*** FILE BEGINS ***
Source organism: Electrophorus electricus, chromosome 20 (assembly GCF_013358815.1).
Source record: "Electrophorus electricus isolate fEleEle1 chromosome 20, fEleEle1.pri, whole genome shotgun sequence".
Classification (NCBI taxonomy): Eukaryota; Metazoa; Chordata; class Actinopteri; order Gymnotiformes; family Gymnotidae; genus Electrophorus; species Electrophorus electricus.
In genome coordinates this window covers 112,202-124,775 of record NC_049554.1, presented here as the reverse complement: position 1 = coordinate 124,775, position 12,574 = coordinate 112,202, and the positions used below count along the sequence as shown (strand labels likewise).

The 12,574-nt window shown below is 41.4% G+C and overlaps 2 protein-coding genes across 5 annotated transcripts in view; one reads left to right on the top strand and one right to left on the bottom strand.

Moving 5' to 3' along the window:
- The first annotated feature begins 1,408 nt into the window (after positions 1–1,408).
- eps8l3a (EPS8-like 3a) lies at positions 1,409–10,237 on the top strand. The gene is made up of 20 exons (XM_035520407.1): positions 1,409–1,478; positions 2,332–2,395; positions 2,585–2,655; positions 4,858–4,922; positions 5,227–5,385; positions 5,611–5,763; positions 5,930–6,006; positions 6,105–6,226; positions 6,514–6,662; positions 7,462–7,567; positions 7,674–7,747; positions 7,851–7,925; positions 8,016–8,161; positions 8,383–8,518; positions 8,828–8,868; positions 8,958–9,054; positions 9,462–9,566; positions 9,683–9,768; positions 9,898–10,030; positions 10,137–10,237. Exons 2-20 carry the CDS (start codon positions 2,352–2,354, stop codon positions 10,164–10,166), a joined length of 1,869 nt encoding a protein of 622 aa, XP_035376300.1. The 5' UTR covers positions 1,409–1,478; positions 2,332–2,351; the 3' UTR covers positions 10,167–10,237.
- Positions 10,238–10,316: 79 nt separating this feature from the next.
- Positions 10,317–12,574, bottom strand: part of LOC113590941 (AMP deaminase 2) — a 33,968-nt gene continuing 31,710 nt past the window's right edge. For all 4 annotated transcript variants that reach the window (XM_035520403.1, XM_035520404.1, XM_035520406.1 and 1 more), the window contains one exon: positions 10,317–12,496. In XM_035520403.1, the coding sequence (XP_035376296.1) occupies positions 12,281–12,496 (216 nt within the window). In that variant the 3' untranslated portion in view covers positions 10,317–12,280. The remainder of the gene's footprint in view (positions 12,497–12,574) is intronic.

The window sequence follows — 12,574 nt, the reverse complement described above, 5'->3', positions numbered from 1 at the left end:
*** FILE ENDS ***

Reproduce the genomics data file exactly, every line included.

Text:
Source organism: Electrophorus electricus, chromosome 20 (assembly GCF_013358815.1).
Source record: "Electrophorus electricus isolate fEleEle1 chromosome 20, fEleEle1.pri, whole genome shotgun sequence".
Classification (NCBI taxonomy): Eukaryota; Metazoa; Chordata; class Actinopteri; order Gymnotiformes; family Gymnotidae; genus Electrophorus; species Electrophorus electricus.
In genome coordinates this window covers 112,202-124,775 of record NC_049554.1, presented here as the reverse complement: position 1 = coordinate 124,775, position 12,574 = coordinate 112,202, and the positions used below count along the sequence as shown (strand labels likewise).

The 12,574-nt window shown below is 41.4% G+C and overlaps 2 protein-coding genes across 5 annotated transcripts in view; one reads left to right on the top strand and one right to left on the bottom strand.

Moving 5' to 3' along the window:
- The first annotated feature begins 1,408 nt into the window (after positions 1–1,408).
- eps8l3a (EPS8-like 3a) lies at positions 1,409–10,237 on the top strand. The gene is made up of 20 exons (XM_035520407.1): positions 1,409–1,478; positions 2,332–2,395; positions 2,585–2,655; positions 4,858–4,922; positions 5,227–5,385; positions 5,611–5,763; positions 5,930–6,006; positions 6,105–6,226; positions 6,514–6,662; positions 7,462–7,567; positions 7,674–7,747; positions 7,851–7,925; positions 8,016–8,161; positions 8,383–8,518; positions 8,828–8,868; positions 8,958–9,054; positions 9,462–9,566; positions 9,683–9,768; positions 9,898–10,030; positions 10,137–10,237. Exons 2-20 carry the CDS (start codon positions 2,352–2,354, stop codon positions 10,164–10,166), a joined length of 1,869 nt encoding a protein of 622 aa, XP_035376300.1. The 5' UTR covers positions 1,409–1,478; positions 2,332–2,351; the 3' UTR covers positions 10,167–10,237.
- Positions 10,238–10,316: 79 nt separating this feature from the next.
- Positions 10,317–12,574, bottom strand: part of LOC113590941 (AMP deaminase 2) — a 33,968-nt gene continuing 31,710 nt past the window's right edge. For all 4 annotated transcript variants that reach the window (XM_035520403.1, XM_035520404.1, XM_035520406.1 and 1 more), the window contains one exon: positions 10,317–12,496. In XM_035520403.1, the coding sequence (XP_035376296.1) occupies positions 12,281–12,496 (216 nt within the window). In that variant the 3' untranslated portion in view covers positions 10,317–12,280. The remainder of the gene's footprint in view (positions 12,497–12,574) is intronic.

The window sequence follows — 12,574 nt, the reverse complement described above, 5'->3', positions numbered from 1 at the left end: